On Saturday, I decided to test my route. Loading up the panniers with a dummy cargo, I rode from home all the way to my workplace, about 5.2 miles, along my chosen low-danger route. I looped around the parking lot and rode back home. No problema. So I knew I could make the distance.

Candy agreed to drive me to work on Monday morning, with my bike in the back of the car. I set it in the rack (there are about a dozen other folks riding bikes – a pitifully small number) and carried the panniers to my desk. At the end of the day I changed clothes, clipped the panniers back on the bike, and headed out.

My bike needs some adjusting and lubrication, I need to work on the pannier mounting (my heels clip the bags every now and then), and I look like a complete ridiculous idiot… but otherwise I really enjoyed the ride. The bicycling itself is the easiest part – the difficult thing is the logistics of it – what to take, what to pack, getting this here, making sure that is there…. Everything is too complicated.

Once I was on the bike and moving, it felt like freedom.

My goal now is to ride home at least twice a week. On the days I can’t do that I might get up a little early and ride for forty five minutes around the neighborhood at dawn – that would be nice. I can go to the store too, those panniers will work well for groceries.

Sounds like a plan. Sounds like a little victory.

The Great Dunes

A blogger, surroundedbyimbeciles that has stopped by here has a picture of himself at the Great Sand Dunes National Park as his avatar. He wrote a blog entry about it, check it out.

I knew I had two scanned photographs of Nick at the same spot, one taken in 1996 and one taken in 2001.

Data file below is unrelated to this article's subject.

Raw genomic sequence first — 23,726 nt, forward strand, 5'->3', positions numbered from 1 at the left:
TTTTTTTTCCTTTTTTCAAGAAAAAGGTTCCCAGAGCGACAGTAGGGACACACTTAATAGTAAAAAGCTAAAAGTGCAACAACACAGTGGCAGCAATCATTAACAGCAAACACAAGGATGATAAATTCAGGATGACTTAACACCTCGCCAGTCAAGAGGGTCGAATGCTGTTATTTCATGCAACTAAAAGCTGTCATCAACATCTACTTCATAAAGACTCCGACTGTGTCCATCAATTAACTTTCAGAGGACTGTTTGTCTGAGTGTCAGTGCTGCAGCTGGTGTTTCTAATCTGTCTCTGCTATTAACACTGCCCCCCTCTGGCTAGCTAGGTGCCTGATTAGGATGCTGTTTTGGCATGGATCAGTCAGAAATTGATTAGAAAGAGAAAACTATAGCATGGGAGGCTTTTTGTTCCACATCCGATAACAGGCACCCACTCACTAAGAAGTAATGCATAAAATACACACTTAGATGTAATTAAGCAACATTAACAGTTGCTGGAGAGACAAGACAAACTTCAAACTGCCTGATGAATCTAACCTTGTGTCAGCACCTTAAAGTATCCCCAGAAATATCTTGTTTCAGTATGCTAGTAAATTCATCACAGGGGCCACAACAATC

I dug around and found the photos and the blog entry I wrote in 2001 to go along with them.

Here’s the eleven year old entry from my archives…. July 3, 2001.


I’ve been to the Great Sand Dunes before, twice. Once, six years ago or so, a year before I started my journal the whole family stopped on the way from Santa Fe to Buena Vista. In 1997 I came here alone, on a solo trip around Colorado. I spent a couple days and camped here, and wrote about it.

Medano creek, this late in the summer, is barely a trickle, and right after we arrived we crossed it and immediately started climbing the dunes. Even when we were walking the wide expanse of level sand before the dunes actually start I had my doubts about whether I could make the seven hundred foot climb up the piles of sand. It’s tough walking and at over eight thousand feet, the altitude doesn’t help much when you’re old and fat and out of shape like me. As soon as the steeper slopes started and Nick and Lee coursed ahead, shooting up the dunes like active ten-year-olds I knew there was no way I could make it all the way. My lungs were burning and my legs felt like Jello.

I decided that I could try to get as far as I could, though. I’ve done this before so I remembered how painful and discouraging uphill walking on sand can be – so I thought I’d be patient, walk a while, rest a while, and see what happened. The day was getting hot, too.